President Trump's sudden pivot to cooperation with congressional leaders to advance hurricane relief and raise the federal debt limit signals a potential disintegration of the Republican Party, as two conservative factions intensify their opposition to its diminishing moderate wing.
Both the House Freedom Caucus, which stands firm against federal expansionism, and Stephen Bannon's Breitbart News, the ultranationlist and populist website now flexing its muscles, are making rebellious noises. They are aimed not only at Mr. Trump but also at House Speaker Paul Ryan as keeper of the GOP establishment flame.
Mr. Trump's decision to start doing business with Capitol Hill Democrats underscored his focus on personal political success over party principles and philosophy. His long losing streak in legislative objectives, from the failure to repeal Obamacare to the failure to finance construction of a wall on the Mexican border, has moved him to unaccustomed bipartisanship.
Mr. Ryan so far has seemed to turn the other cheek, saying of Mr. Trump's new willingness to play ball with the equally frustrated congressional Democrats that "the president can speak for himself." Mr. Ryan suggested that Mr. Trump, judging the sour public mood, had decided "we needed to come together, not to create a picture of divisiveness at a time of genuine national crisis."
But coming together does not appear to reflect the desires of either the House Freedom Caucus or Mr. Bannon's re-emerging monkey wrench on the political spectrum's far right. At least for now, the most vocal Trump voting base seems more willing to fight than to switch.
This internal Republican conflict has begun to fan speculation of yet another of the GOP resurrections that over party history have briefly flared up over the past century and a half. In the 1860s, Republican congressional foes bucked President Andrew Johnson's post-Civil War reconstruction plans as too accommodating toward the defeated Southern states. The Senate failed to impeach him by a single vote, and he finished his term but yielded the presidency in the 1868 to General U.S. Grant, easily nominated by the Republicans.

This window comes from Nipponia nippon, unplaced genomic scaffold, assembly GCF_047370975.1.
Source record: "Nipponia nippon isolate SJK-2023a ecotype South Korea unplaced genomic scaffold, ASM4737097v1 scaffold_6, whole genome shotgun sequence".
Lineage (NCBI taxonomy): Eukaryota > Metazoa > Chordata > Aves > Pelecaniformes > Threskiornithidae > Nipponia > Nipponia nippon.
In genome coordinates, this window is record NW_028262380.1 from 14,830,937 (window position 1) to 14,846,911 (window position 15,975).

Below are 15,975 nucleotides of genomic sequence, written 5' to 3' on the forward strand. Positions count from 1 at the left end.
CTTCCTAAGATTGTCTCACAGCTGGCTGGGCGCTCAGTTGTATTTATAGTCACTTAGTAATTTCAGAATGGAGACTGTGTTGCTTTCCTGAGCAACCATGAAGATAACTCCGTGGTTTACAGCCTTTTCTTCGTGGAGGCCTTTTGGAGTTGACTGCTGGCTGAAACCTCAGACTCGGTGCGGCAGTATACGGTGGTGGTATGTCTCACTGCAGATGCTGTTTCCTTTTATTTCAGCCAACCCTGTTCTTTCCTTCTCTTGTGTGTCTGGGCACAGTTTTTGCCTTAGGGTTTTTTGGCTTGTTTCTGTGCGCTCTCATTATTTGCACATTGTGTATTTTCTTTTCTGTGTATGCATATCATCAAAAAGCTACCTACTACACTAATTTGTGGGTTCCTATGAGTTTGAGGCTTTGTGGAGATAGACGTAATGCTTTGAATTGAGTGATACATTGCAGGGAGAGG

In 1912, another GOP breach occurred when former President Theodore Roosevelt broke with his anointed successor President William Howard Taft and started the Progressive or "Bull Moose" Party. But both lost in the Republican split to Democrat Woodrow Wilson.
In 1992, Texas businessman tycoon Ross Perot formed the independent Reform Party and won 19 percent of the vote but ran third after Democratic winner Bill Clinton and Republican George H.W. Bush.
Also in 1992, former Richard Nixon aide Patrick Buchanan ran against Bush for the Republican nomination but lost after winning 3 million votes in the party primaries. Four years later Buchanan ran again on the Reform Party ticket and won the New Hampshire primary, but lost the GOP nomination to Sen. Bob Dole of Kansas.
In 2016, Mr. Trump as a former nominal Democrat took on a large field of hopeful Republicans against former Secretary of State Hillary Clinton. It was led by early frontrunner former Florida Gov. Jeb Bush of the Republican family dynasty.
Mr. Trump, in a slashing and brutal personal campaign against the youngest son and brother of the two Bush presidents, humiliated him as "a low-energy candidate" and routed him with the rest of the Republican field en route to his 2016 election over Ms. Clinton. Her own campaign was marred by a Democratic split wherein affirmed party socialist candidate Sen. Bernie Sanders drew heavy liberal support.
Ms. Clinton won the presidential popular vote by about 3 million ballots but lost to Mr. Trump in the Electoral College. He later blamed that defeat on voter fraud, an allegation widely repudiated by state elections officials.
Mr. Trump entered the presidency on the strength of his personal appeal to voters frustrated by partisan Washington divisions and vowing to "drain the swamp" of them. But his failure to do so has now led him to make least temporary accommodation with the congressional Democratic minority, to break the long legislative deadlock.
At stake may now be not only the Trump agenda and presidency but also the future of the Grand Old Party, born out of civil war and sustained until now despite frequent internal ideological skirmishes, like the one now emerging.
Jules Witcover is a syndicated columnist and former long-time writer for The Baltimore Sun. His latest book is "The American Vice Presidency: From Irrelevance to Power" (Smithsonian Books). His email is email@example.com.